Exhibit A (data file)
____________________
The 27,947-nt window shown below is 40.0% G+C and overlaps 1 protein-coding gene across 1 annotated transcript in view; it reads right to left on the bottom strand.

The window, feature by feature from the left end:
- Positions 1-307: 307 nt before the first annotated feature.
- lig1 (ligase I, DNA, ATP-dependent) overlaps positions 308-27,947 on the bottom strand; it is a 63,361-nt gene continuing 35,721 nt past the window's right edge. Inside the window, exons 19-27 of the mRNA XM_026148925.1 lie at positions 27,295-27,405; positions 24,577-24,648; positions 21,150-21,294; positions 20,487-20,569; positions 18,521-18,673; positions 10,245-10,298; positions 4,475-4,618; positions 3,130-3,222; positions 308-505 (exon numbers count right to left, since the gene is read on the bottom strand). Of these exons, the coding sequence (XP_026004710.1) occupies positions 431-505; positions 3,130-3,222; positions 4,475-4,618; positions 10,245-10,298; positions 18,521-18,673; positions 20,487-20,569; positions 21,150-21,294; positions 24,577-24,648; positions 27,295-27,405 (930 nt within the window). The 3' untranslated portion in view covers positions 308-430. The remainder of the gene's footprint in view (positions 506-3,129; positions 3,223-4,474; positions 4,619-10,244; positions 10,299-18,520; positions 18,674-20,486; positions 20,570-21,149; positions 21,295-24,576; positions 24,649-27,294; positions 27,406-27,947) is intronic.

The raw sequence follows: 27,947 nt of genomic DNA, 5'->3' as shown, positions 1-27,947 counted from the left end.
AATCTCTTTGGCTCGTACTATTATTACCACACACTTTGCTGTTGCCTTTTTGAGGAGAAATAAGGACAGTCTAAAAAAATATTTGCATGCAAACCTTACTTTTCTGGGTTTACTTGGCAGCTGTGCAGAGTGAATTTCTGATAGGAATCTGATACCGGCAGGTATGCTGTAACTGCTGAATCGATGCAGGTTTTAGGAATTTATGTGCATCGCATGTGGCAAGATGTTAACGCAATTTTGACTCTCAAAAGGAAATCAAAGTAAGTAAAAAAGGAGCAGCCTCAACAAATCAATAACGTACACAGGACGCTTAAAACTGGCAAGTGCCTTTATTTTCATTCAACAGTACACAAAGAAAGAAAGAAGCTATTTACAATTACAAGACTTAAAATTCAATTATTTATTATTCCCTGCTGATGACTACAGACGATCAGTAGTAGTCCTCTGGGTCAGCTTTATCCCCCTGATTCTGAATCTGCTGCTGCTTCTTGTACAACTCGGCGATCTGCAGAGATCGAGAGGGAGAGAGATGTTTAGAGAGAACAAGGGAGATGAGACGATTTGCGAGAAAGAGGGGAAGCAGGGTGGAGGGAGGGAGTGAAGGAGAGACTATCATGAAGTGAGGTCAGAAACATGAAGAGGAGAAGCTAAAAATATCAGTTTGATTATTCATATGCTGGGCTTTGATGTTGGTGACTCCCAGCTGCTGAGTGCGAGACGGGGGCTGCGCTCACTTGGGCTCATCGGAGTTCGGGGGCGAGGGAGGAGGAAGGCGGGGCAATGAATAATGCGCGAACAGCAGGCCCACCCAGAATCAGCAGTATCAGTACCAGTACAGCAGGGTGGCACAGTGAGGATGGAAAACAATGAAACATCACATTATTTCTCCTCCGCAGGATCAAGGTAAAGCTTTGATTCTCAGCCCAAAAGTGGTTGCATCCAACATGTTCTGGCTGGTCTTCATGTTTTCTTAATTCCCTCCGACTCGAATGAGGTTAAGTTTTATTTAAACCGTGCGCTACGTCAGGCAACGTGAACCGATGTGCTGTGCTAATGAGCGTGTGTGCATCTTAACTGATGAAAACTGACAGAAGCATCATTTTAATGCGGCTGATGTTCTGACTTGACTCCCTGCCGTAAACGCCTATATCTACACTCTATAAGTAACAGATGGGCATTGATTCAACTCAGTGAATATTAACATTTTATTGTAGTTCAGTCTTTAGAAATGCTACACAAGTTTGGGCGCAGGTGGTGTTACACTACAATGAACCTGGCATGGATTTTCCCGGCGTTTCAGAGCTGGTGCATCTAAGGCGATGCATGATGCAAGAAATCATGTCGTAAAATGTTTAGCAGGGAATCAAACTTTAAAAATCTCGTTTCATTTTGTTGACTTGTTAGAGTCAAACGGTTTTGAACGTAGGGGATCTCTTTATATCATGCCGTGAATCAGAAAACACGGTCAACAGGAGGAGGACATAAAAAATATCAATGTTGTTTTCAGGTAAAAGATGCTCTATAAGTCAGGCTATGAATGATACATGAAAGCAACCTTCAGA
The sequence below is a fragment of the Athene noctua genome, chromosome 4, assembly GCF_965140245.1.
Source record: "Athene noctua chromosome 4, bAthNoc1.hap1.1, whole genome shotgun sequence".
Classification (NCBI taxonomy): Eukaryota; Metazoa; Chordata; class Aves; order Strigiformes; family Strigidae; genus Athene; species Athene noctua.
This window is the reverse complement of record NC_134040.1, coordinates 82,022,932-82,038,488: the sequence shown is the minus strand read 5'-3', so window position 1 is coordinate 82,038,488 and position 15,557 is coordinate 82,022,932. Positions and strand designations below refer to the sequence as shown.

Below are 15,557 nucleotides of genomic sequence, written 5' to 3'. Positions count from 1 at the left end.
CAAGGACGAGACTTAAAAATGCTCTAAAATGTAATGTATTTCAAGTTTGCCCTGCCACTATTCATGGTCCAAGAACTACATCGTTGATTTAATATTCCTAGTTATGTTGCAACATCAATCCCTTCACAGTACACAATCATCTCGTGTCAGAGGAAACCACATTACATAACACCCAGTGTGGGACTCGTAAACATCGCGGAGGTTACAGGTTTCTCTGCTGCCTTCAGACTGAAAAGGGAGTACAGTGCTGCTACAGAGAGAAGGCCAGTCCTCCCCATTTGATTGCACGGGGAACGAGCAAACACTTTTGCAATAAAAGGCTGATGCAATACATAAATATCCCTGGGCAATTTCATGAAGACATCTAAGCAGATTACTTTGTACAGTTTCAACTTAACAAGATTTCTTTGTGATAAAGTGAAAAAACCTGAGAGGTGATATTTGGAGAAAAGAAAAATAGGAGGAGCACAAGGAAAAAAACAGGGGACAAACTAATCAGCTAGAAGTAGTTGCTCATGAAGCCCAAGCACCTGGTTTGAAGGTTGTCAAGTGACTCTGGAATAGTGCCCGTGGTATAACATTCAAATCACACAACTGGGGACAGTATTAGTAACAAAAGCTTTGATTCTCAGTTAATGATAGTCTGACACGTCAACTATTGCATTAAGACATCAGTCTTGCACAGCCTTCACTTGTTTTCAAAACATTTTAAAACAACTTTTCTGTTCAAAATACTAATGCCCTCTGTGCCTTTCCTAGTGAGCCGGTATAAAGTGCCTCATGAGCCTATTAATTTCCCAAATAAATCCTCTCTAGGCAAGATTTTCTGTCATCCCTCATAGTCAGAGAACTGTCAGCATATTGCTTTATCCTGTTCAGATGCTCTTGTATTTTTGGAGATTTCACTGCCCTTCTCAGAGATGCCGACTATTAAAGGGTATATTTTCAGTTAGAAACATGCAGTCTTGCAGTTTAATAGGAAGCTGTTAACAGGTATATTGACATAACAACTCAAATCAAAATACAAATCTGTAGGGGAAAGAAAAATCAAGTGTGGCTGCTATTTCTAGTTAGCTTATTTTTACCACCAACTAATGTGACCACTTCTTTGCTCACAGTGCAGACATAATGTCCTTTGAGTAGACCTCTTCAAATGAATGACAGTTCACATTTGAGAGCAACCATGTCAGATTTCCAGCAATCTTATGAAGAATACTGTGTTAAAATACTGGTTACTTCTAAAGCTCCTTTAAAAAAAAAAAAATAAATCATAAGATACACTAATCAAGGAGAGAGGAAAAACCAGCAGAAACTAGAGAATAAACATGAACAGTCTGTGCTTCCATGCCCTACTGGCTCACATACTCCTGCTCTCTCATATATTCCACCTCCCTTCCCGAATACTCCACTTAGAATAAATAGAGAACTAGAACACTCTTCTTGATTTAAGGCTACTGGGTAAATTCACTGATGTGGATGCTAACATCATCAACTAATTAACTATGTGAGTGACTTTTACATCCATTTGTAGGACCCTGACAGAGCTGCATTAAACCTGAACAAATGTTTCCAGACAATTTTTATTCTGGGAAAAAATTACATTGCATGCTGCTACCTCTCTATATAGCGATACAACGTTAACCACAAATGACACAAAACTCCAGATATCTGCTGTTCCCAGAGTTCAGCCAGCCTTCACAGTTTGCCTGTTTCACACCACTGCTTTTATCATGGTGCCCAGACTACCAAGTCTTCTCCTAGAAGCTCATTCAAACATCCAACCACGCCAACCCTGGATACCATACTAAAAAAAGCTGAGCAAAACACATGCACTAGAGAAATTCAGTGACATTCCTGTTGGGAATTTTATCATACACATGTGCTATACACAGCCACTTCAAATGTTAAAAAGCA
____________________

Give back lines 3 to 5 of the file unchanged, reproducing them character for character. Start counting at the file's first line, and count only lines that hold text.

- Positions 1-307: 307 nt before the first annotated feature.
- lig1 (ligase I, DNA, ATP-dependent) overlaps positions 308-27,947 on the bottom strand; it is a 63,361-nt gene continuing 35,721 nt past the window's right edge. Inside the window, exons 19-27 of the mRNA XM_026148925.1 lie at positions 27,295-27,405; positions 24,577-24,648; positions 21,150-21,294; positions 20,487-20,569; positions 18,521-18,673; positions 10,245-10,298; positions 4,475-4,618; positions 3,130-3,222; positions 308-505 (exon numbers count right to left, since the gene is read on the bottom strand). Of these exons, the coding sequence (XP_026004710.1) occupies positions 431-505; positions 3,130-3,222; positions 4,475-4,618; positions 10,245-10,298; positions 18,521-18,673; positions 20,487-20,569; positions 21,150-21,294; positions 24,577-24,648; positions 27,295-27,405 (930 nt within the window). The 3' untranslated portion in view covers positions 308-430. The remainder of the gene's footprint in view (positions 506-3,129; positions 3,223-4,474; positions 4,619-10,244; positions 10,299-18,520; positions 18,674-20,486; positions 20,570-21,149; positions 21,295-24,576; positions 24,649-27,294; positions 27,406-27,947) is intronic.

The raw sequence follows: 27,947 nt of genomic DNA, 5'->3' as shown, positions 1-27,947 counted from the left end.